There is still a medical need for cardioprotection beyond that by rapid coronary reperfusion, since mortality and morbidity, notably from heart failure, in patients with acute myocardial infarction remain high. Brief cycles of ischemia/reperfusion in a tissue or organ remote from the heart (RIC) reduce infarct size from sustained myocardial ischemia/reperfusion in all species tested so far, including humans. In the researchers' pig model of reperfused acute myocardial infarction, RIC before (preconditioning) or during (perconditioning) coronary occlusion reduces infarct size. The signal transfer of RIC from the periphery to the heart involves humoral and neuronal factors. Humoral factors of RIC can be transferred with plasma preparations from one individual to another, even across species. The neuronal signal transfer involves peripheral sensory afferents, the central nervous system and vagal efferents. The spleen serves as a decisive relay organ of RIC and releases humoral cardioprotective factors upon vagal activation. The protective signal transduction in the myocardium involves STAT3 activation and improved mitochondrial function. Repeated blood pressure cuff inflation/deflation on the arm or leg has been demonstrated to reduced infarct size and improve clinical outcome in patients undergoing coronary bypass surgery when this RIC was used in a preconditioning mode and in patients with reperfused acute myocardial infarction when RIC was used in a perconditioning mode. However, larger clinical trials with neutral results on RIC also exist and have raised disappointment on its translation. Co-morbidities, co-medications but also a primordial myocardial non-responsiveness may interfere with cardioprotection by RIC. It appears important to focus on RIC in patients who really need adjunct cardioprotection because they are at high risk and/or have suboptimal therapeutic reperfusion, and respective trials are underway. Humoral factors of RIC in humans can also be transferred to bioassay recipient hearts. In cardiosurgical patients, the myocardial signal tranduction of RIC also involves STAT activation and improved mitochondrial function. 

Nat Rev Cardiol 12,2020,773-89; Basic Res Cardiol 117,2022,39 and 58; AJP 323,2022,H 1365-75

Speakers

11:30-11:45
Discussion
11:45-12:15
Remote conditioning 4

Abstract

 

12:15-12:30
Discussion
13:30-14:00
Resilience, diet and ageing 1

Abstract

 

14:00-14:15
Discussion
14:15-14:45
Resilience, healthy ageing and longevity: a biological perspective

Abstract

More than 60 years of biogerontological research has led to the understanding that ageing is not a disease, and there are no ageing-causing gerontogenes. Genes determine our ability to survive and maintain health for a limited period, known as the essential lifespan of the species. These longevity-assurance genes or vitagenes create a homeodynamic space, characterised by stress response, damage control and constant remodelling. Resilience, robustness and longevity of an organism are the primary expressions of the homeodynamic space. We are, of course, able to live much longer than our species’ essential lifespan, but our imperfect homeodynamic space progressive shrinks due to the accumulation of molecular damage, and makes us less robust, less resilient and more prone to physical impairment and consequent diseases. Among various interventional approaches being tested and developed, an evidence-based holistic scientific strategy towards healthy ageing is that of mild stress-induced hormesis. Physical, nutritional and mental stress-inducing hormetins lead to the strengthening of the homeodynamics of maintenance and repair systems. Exercise, heat and irradiation are examples of physical hormetins, which activate various stress responses. Several non-nutritional chemical components in the food, such as flavonoids and polyphenols present in spices, herbs and other sources, are examples of nutritional hormetins. Calorie restriction and intermittent fasting are hormetins, which activate the autophagic and sirtuin-mediated stress responses. Intense brain activity and focussed attention comprise mental hormetins. A combination of different hormetins offers the possibility of recovering and enhancing body’s resilience and robustness, and help achieving healthy ageing and longer lifespans.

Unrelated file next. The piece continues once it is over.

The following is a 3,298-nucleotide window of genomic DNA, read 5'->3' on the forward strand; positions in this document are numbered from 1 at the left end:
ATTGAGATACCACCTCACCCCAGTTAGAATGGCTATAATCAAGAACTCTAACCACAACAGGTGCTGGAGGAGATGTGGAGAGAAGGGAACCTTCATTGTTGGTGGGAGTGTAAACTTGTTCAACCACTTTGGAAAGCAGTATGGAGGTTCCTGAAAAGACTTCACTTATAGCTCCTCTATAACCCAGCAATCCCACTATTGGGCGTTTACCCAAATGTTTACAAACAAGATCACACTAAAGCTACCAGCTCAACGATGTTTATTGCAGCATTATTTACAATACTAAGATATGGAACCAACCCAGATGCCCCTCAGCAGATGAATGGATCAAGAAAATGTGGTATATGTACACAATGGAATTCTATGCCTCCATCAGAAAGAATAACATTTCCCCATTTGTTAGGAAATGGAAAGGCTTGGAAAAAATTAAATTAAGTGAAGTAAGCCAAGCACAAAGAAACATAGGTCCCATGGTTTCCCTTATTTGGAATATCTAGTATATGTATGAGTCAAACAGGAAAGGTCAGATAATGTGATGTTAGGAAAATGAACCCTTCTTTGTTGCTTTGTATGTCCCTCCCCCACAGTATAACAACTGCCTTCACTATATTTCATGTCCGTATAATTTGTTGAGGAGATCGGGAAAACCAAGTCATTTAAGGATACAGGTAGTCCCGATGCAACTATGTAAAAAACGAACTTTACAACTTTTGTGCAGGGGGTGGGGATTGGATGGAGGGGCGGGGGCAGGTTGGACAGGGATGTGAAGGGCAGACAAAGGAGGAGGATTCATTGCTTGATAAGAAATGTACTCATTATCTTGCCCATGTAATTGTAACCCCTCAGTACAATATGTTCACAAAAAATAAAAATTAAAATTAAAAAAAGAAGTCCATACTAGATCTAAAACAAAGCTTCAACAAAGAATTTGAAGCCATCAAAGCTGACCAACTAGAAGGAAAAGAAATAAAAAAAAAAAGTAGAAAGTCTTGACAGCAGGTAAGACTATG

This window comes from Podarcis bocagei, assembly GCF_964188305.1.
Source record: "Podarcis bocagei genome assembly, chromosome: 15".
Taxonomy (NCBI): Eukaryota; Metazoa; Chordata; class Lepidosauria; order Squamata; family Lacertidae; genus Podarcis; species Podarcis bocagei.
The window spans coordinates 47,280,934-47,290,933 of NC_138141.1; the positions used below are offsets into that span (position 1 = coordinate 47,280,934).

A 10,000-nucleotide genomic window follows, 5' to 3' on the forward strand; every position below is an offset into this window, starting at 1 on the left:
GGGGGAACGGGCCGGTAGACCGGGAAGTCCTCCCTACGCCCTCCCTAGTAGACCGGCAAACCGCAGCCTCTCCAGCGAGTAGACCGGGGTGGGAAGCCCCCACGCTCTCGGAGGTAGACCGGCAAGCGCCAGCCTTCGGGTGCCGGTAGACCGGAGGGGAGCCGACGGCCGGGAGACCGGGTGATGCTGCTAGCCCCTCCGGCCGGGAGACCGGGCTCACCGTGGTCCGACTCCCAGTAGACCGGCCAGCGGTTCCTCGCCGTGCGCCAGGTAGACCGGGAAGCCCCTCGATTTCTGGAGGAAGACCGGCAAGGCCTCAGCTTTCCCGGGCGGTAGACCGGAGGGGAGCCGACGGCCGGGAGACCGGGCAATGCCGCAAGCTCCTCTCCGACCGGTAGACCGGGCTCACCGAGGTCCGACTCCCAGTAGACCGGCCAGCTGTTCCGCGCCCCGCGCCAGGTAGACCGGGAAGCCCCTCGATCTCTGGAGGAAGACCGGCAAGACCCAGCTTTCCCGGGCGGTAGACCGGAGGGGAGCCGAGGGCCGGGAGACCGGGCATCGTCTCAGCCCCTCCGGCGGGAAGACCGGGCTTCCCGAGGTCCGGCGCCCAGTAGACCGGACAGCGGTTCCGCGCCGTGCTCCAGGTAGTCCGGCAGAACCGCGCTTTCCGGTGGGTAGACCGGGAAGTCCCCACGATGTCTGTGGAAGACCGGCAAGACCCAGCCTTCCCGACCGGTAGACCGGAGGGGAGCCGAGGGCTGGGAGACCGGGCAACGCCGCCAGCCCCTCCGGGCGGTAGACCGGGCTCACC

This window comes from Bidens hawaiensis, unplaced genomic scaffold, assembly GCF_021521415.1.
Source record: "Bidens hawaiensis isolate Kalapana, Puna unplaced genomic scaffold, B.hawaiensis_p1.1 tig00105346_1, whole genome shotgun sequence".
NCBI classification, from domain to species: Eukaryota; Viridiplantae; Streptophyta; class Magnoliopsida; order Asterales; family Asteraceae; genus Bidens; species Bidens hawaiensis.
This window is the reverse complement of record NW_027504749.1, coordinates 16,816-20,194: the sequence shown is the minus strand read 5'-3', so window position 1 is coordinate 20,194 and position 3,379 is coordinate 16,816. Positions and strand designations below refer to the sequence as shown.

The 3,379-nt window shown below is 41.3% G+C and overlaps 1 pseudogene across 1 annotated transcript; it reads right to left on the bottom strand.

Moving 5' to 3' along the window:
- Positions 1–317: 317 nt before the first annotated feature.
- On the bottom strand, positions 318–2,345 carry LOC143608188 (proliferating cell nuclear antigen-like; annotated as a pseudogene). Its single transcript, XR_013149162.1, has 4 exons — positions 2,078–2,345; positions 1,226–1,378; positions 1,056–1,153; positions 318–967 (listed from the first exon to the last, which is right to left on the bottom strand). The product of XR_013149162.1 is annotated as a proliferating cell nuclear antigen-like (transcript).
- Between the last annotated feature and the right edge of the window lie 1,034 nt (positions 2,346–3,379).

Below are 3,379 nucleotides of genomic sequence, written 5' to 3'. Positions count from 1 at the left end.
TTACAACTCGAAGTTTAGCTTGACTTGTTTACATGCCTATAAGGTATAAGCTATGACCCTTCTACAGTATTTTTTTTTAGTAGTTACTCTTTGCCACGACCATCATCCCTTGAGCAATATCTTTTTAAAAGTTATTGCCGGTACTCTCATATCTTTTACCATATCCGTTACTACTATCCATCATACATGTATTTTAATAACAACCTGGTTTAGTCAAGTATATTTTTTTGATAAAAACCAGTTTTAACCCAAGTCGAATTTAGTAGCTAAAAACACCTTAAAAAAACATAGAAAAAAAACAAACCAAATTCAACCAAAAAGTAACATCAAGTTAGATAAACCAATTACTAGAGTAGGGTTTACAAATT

Speakers

14:45-15:00
Discussion
15:00-15:30
Break
15:30-16:00
The role of metabolic resilience in healthy aging

Abstract

Energy metabolism provides fuel for basic and adaptive activities of the cell including quality control and repair processes. Moreover, metabolic plasticity is directly required for the successful adaptation of the cells to extrinsic and intrinsic stressors, and it supports the healthy longevity at the organismal level. In previous work, the authors of this study found that the adaptive capacities of mitochondria, lipid metabolism and glycolysis fail with age in an interconnected fashion. This failure has an impact not only on the general well-being of the organism but also on the positive effects of the resilience-promoting treatments such as dietary restriction (DR) and DR-mimetic compounds like metformin. Particularly, the scientists found that resilience benefits of metformin in non-diabetic C. elegans are abrogated and even reversed following late-life onset intervention, with life extension of metformin-exposed young nematodes mirrored by toxicity of this drug in old animals and cells. In this talk Dr Maria Ermolaeva will discuss molecular mechanisms that underlay late life failures of the conventional metabolic resilience treatments, and will speak about new intervention paradigms discovered by her group, which facilitate metabolic plasticity independently of age.  

Speakers

16:00-16:15
Discussion
16:15-17:00
Panel discussion/overview